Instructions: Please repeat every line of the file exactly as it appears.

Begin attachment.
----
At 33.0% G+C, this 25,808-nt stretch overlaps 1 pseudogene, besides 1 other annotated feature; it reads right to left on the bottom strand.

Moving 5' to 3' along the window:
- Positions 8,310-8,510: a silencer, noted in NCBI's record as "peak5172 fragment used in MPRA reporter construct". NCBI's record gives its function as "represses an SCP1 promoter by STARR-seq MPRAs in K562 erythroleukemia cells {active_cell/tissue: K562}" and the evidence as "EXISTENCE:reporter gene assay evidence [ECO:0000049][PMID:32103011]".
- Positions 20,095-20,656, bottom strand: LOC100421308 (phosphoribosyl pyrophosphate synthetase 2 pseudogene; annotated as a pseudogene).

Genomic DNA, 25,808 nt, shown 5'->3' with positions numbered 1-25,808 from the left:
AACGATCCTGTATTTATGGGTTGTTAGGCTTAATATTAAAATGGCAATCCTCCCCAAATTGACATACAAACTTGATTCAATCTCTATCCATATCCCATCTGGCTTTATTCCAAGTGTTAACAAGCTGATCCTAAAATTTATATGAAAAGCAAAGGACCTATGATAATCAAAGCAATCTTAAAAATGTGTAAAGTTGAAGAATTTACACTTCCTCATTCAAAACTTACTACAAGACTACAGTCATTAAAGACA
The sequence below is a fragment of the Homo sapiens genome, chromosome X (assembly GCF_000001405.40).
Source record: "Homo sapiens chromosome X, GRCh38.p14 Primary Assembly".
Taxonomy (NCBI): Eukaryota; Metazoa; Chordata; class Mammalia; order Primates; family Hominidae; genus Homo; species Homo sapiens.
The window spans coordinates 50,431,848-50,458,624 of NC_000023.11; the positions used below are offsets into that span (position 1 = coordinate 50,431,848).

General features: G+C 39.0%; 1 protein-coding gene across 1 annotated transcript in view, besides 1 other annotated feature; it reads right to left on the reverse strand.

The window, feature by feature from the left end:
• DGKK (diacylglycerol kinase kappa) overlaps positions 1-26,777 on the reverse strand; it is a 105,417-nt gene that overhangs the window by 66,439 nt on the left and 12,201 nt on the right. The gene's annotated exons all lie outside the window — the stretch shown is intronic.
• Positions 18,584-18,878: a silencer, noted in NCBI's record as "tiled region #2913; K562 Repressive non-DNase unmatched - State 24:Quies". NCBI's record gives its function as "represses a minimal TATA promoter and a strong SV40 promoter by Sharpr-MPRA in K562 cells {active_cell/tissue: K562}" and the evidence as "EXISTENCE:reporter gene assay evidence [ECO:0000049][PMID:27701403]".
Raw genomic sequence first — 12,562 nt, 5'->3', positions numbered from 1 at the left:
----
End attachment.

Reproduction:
At 33.0% G+C, this 25,808-nt stretch overlaps 1 pseudogene, besides 1 other annotated feature; it reads right to left on the bottom strand.

Moving 5' to 3' along the window:
- Positions 8,310-8,510: a silencer, noted in NCBI's record as "peak5172 fragment used in MPRA reporter construct". NCBI's record gives its function as "represses an SCP1 promoter by STARR-seq MPRAs in K562 erythroleukemia cells {active_cell/tissue: K562}" and the evidence as "EXISTENCE:reporter gene assay evidence [ECO:0000049][PMID:32103011]".
- Positions 20,095-20,656, bottom strand: LOC100421308 (phosphoribosyl pyrophosphate synthetase 2 pseudogene; annotated as a pseudogene).

Genomic DNA, 25,808 nt, shown 5'->3' with positions numbered 1-25,808 from the left:
AACGATCCTGTATTTATGGGTTGTTAGGCTTAATATTAAAATGGCAATCCTCCCCAAATTGACATACAAACTTGATTCAATCTCTATCCATATCCCATCTGGCTTTATTCCAAGTGTTAACAAGCTGATCCTAAAATTTATATGAAAAGCAAAGGACCTATGATAATCAAAGCAATCTTAAAAATGTGTAAAGTTGAAGAATTTACACTTCCTCATTCAAAACTTACTACAAGACTACAGTCATTAAAGACA
The sequence below is a fragment of the Homo sapiens genome, chromosome X (assembly GCF_000001405.40).
Source record: "Homo sapiens chromosome X, GRCh38.p14 Primary Assembly".
Taxonomy (NCBI): Eukaryota; Metazoa; Chordata; class Mammalia; order Primates; family Hominidae; genus Homo; species Homo sapiens.
The window spans coordinates 50,431,848-50,458,624 of NC_000023.11; the positions used below are offsets into that span (position 1 = coordinate 50,431,848).

General features: G+C 39.0%; 1 protein-coding gene across 1 annotated transcript in view, besides 1 other annotated feature; it reads right to left on the reverse strand.

The window, feature by feature from the left end:
• DGKK (diacylglycerol kinase kappa) overlaps positions 1-26,777 on the reverse strand; it is a 105,417-nt gene that overhangs the window by 66,439 nt on the left and 12,201 nt on the right. The gene's annotated exons all lie outside the window — the stretch shown is intronic.
• Positions 18,584-18,878: a silencer, noted in NCBI's record as "tiled region #2913; K562 Repressive non-DNase unmatched - State 24:Quies". NCBI's record gives its function as "represses a minimal TATA promoter and a strong SV40 promoter by Sharpr-MPRA in K562 cells {active_cell/tissue: K562}" and the evidence as "EXISTENCE:reporter gene assay evidence [ECO:0000049][PMID:27701403]".
Raw genomic sequence first — 12,562 nt, 5'->3', positions numbered from 1 at the left: